What is Google Classroom?
Think back through the teachers from your past. I know I had some who were extremely organized, and I had others who really had trouble finding the top of their desk on most days. Those very organized teachers had a place where we could find the work we needed, a place to turn in our work, a streamlined process to give us quick feedback on our work, and always seemed to have our work graded quickly.
This one teacher I was thinking of seemed as efficient as Google Classroom. Having used Google Classroom as a teacher, to conduct professional development, and as an administrator, Google has developed a tool that can put all of your work in one place for your class. From Google itself, “With Classroom, educators can create classes, distribute assignments, grade and send feedback, and see everything in one place.” The Google interface makes the delivery of work to students and the return of students’ works an easy process that happens seamlessly.
What is Google Classroom Good For?
Imagine if you will the entire educational world that we have become accustomed to has come to a screeching halt and now students have to learn at home…oh wait…that happened last semester. Thank goodness teachers had a free tool where they could post their assignments, resources, link to videos, and post their own videos to help students keep learning. As an administrator and teacher, I can’t think of a better use for Google than the scenario above.
In some ways, Google Classroom provides a one-stop website where students can access their assignments, resources, and grades for one class. This can also be used in conjunction with students who are in the classroom. The teacher can share the same resources, notes, videos, etc. that was used in class that day so the students who need these resources at home still have access to them whenever they may need them. Thus, Google Classroom does not have to be only used for online learning, but as a resource for students and parents. Parents can also be invited into the classrooms.
As an administrator, I have not had the chance to personally use the grading feature of Google Classroom, but most of my staff did last semester while students were at home. Google Classroom has a feature where a teacher can view work, grade the work, and give feedback to the students when a teacher opens a student’s returned assignment.
Much like other Google documents that you can share, with Google Classroom, a teacher can post a topic for discussion and everyone in the classroom can comment and share their thoughts or opinions on the post. From here, students can collaborate and discuss from their different kitchen tables or computers in the same room. This makes collaboration easy in an educational world where student talk and voice is becoming more and more important. Students sometimes learn better from their peers than from their teachers.
Finally, one of the better items I think as a teacher and administrator, although very simple, is the ability to create many different classes. With this feature a teacher who might have two or three classes to teach can create a different class for each section they have. For example, a teacher can create a class for her first period English class, then her second period Journalism class, her third period yearbook class, and even another for next English class. This gives the teacher the flexibility to differentiate the assignment based on class needs.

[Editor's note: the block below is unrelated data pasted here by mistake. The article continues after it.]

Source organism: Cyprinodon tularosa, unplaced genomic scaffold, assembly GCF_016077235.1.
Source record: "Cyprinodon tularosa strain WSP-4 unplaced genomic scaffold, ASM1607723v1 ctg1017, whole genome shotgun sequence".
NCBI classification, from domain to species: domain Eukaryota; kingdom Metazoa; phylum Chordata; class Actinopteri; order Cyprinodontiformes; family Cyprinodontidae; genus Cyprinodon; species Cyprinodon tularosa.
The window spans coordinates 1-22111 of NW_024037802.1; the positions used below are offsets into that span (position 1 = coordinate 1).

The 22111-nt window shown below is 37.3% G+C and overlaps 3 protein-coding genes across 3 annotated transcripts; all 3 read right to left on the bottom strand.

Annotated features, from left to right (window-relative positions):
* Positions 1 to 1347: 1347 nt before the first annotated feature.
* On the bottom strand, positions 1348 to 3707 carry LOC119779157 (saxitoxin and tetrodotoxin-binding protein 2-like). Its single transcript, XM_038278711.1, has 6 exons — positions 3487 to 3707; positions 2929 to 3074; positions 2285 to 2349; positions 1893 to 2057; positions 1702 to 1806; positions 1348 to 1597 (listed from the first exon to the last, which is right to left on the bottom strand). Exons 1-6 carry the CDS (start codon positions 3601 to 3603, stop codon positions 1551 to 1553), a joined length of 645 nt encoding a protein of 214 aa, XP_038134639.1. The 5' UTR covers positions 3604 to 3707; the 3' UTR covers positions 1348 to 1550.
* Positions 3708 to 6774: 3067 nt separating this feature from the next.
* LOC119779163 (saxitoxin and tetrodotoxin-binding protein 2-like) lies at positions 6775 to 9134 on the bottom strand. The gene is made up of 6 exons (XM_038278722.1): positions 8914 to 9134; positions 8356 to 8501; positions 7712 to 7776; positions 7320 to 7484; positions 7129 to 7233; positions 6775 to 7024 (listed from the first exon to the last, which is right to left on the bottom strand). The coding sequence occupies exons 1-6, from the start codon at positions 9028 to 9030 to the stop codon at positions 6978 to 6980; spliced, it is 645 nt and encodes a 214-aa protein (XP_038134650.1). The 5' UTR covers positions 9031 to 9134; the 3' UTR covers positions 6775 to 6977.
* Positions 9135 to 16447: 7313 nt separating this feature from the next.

How Does Google Classroom Compare to Competitors?
As can be expected, there are other quality competitors to Google Classroom. One issue expressed to me about Google Classroom is that all of your posts are in one spot and are posted chronologically. Other competitors like Canvas have a feature to more easily sort assignments and posts to have a cleaner interface. Canvas and Blackboard are seen being used at the college level, thus exposure for students to this in high school will pay off in the long run.
Apple Classroom provides teachers with a way to control students’ devices in the classroom and can keep students on the same app or webpage during class. Reviews concerning Apple Classroom often discuss that lower grades seem to have more success with the interface than secondary students.
Microsoft Classroom’s description starts off sounding just like Google Classroom in that teachers can create and share assignments, students can collaborate online, and a streamlined feedback loop for students work. Then Microsoft diverges a bit with a teachers and students chat feature. I would see this being very student friendly as there is a chat feature on almost all sites that students can use.
All of these competitors have ways to link to Zoom or other online meeting places.
When you get down to it, much of this has to do with the familiarity of the teacher and students with the interface they may be using. For example, our switch from Google to Canvas is expected to go smoothly because the interfaces for both are similar.
In the end, Google Classroom has helped to set the standard and baseline for the online classroom experience. Instead of plastic buckets to return work and assignments on chalkboards, Google has provided a place where all of this can happen from a student’s phone (with the downloaded app), on their computer, at their kitchen table, or in the classroom. This administrator can’t imagine a COVID world with Google Classroom.